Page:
THE SOUTHWARK LITERARY INSTITUTION, held a converzatione at their Rooms in Bridge-house place, Southwark, on Monday 12th ; wbich was respectably attended-Mr. Strathem read a paper on spontaneous combustion, and Mr. Merrion lectured on the statues of the Laocoon and Dying Gladiator. The evening was also enlivened by some excellent music.

December 13thSociety of Arts—The second “illustration" for the season, was held on Tuesday evening-Earl Stanhope, in the chair-when Mr. Ross concluded his lecture on the principles of Optics, as applicable to the construction of optical and astronomicainstruments.

A Society has been formed for the purpose of introducing into the waters of St. James' Park, some specimens of rare and beautiful aquatic birds. This Society under the title of the “St. James' ORNITHOLOGICAL ;" held their first Meeting, ou Tuesday 13th, at Stafford Row, Pimlico- when several members were elected, and many presents were reported.

December 14th-The LITERARY FUND Club, had their 2nd dinner for the season, this day, at the Freemason's Tavern-Amongst the company, we noticed Sir William Bentham, Mr. Crofton Croker, Mr. Bulton, Mr. Lover, “ Father Prout,” and Mr. Barrow-Several new Members were balloted for, amougst whom were Mr. Slacready, and Mr. Harrisson Ainsworth.

A society has been formed at Paris, on the plan of the London MECHANICS INSTITUTION. It was first suggested by the celebrated geometrician Mongeand the labour of teaching, is chiefly confined to the students of the Polytechuic school. Classes are organized to teach the principles of Mechanics, Optics, and all the branches of Natural Philosophy—as also, the Fine Arts, Grammar and Languages. The plan has been so far successful, that the Institution musters at the present time, upwards of 1500 Members.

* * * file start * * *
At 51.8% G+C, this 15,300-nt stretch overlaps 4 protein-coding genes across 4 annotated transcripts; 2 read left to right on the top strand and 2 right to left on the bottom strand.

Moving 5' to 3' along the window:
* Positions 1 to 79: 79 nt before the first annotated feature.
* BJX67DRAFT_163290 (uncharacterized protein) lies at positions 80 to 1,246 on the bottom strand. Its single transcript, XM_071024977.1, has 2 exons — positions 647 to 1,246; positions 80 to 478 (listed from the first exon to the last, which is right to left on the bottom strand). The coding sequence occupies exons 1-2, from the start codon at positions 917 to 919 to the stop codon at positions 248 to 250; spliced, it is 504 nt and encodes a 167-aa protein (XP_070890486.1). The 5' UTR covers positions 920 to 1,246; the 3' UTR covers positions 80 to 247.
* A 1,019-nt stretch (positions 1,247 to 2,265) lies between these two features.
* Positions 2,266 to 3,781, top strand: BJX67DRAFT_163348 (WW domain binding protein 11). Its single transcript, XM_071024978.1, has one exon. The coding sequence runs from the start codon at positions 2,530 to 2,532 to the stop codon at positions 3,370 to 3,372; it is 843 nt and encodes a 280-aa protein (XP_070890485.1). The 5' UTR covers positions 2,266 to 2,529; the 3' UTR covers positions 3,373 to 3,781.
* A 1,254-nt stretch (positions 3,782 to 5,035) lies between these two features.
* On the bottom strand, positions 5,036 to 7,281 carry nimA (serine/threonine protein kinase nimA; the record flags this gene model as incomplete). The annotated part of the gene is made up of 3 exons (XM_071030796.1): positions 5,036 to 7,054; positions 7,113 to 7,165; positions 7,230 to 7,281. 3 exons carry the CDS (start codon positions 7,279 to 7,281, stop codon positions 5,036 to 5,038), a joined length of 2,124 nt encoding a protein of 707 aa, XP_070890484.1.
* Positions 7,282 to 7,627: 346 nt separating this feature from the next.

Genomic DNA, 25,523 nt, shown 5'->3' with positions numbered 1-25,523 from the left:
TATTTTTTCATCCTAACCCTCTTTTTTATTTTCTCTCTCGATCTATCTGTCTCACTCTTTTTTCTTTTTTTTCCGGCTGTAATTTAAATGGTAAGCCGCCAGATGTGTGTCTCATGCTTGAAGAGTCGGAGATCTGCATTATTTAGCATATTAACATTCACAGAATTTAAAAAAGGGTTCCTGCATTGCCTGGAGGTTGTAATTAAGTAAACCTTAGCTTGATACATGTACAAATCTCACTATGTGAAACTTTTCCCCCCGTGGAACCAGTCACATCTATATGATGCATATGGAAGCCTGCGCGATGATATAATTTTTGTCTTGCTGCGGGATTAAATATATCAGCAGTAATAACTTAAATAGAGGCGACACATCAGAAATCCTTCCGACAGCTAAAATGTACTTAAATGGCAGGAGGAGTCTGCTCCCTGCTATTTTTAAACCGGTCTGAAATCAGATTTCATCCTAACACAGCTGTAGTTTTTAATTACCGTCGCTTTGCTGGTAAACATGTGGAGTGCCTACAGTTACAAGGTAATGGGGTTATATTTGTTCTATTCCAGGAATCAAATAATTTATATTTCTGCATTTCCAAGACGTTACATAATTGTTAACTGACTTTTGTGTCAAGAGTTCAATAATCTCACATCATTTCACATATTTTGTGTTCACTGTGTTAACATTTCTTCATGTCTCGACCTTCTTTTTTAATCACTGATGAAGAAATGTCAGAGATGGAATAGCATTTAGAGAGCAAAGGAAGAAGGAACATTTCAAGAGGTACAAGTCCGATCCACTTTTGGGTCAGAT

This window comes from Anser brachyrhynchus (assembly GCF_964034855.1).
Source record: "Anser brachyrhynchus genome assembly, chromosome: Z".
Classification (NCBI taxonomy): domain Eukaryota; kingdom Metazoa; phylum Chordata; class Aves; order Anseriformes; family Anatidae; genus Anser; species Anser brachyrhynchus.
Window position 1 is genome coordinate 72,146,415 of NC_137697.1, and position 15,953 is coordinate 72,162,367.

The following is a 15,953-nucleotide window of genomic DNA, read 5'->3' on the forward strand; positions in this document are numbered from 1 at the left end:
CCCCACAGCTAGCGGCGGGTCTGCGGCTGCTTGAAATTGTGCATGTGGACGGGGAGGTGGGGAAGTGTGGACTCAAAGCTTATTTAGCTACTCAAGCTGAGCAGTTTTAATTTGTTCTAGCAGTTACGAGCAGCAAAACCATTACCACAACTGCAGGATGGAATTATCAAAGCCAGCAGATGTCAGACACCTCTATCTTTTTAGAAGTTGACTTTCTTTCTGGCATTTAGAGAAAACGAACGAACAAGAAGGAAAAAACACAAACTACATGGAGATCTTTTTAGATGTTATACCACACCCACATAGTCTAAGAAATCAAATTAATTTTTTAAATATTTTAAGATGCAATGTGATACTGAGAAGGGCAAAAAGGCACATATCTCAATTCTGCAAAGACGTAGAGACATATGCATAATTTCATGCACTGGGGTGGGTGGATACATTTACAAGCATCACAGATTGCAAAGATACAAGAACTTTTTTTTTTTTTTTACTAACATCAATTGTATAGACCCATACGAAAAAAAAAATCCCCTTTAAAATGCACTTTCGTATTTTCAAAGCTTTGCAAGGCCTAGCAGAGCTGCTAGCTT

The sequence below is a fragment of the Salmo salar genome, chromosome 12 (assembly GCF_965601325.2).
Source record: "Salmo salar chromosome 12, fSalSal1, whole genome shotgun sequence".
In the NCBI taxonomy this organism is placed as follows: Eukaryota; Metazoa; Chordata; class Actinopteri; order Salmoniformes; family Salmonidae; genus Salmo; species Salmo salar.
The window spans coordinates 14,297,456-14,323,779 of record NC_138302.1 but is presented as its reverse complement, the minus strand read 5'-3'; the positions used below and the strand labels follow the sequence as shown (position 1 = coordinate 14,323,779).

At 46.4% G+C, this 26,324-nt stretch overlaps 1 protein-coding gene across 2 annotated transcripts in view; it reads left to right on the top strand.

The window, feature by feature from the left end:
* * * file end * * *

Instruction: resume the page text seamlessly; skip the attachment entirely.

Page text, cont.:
A lecture was delivered this evening, at the ISLINGTON LITTERARY AND SCIENTIFIC INSTITUTION, by Dr. Truman, on the physiology of the voice, illustrated by numerous diagrams, which elicited the unanimous approbation of a full audience.

December 18th-The ordinary nieeting of the Royal Asiatic Society, was held on the afternoon of this day, Earl Munster, V. P. in the chair. A paper was read from Mr. Bruce, on the antiquity of the Armenian language; the object of the writer being to prove that it was spoken by Noah, and subsequently, by all the inhabitants of the earth, prior to the confusion of tongues. Ainongst other circumstances in favour of this opinion, the writer stated, that a native of Armenia, has less difficulty in learning any other language, than one of any other nation.

WESTERN LITERARY AND SCIENTIFIC INSTITUTION. The lectures at this Society, during the month, have been well attended. Mr. Cowper gave three on Engraving and Paper making, illustrated with many models and apparatus : in the course of which, he explained the process by which Mr. A. Collas, is enabled to produce his wonderfully deceptive fac-similes of coins aud medals. The working of this beautiful machine, and the lecturer's lucid description of it, elicited the warmest applause. We canjiot bestow the same praise ou the egotistical manner in which Mr. Pemberton informed the Members, that Shakespeare, was a good poet, and an excellent playwright. His animadversions of C. Kenible's personation of Hamlet, and the effect of strutting about in a short cloak, to show his conception of the time-feeling and pathos of this character, were perfectly ludicrous. After tittle-lattling on trifles until the evening was far advanced, he requested permission of his audience to recite the comic tale of the “Snuff-box- which he actually perpetrated.



New London Magazine.



“ Sed mibi, fas visa loqui."
What I have seen, permit me to relate."



In my last, I gave you an account of the accidental circumstance which led to my introduction to Pandemonium. From trifling causes sometimes spring important events ;-the mere occurrence of a shower which in ordinary result is productive only of slight inconvenience to the man of business, or of disappointment to the ennuied dandy, proved to me a matter of beneficial import, for it offered to my reading, a most interesting and instructive page in the great volume of character, that is rarely to be met with in the common walk of mundane inter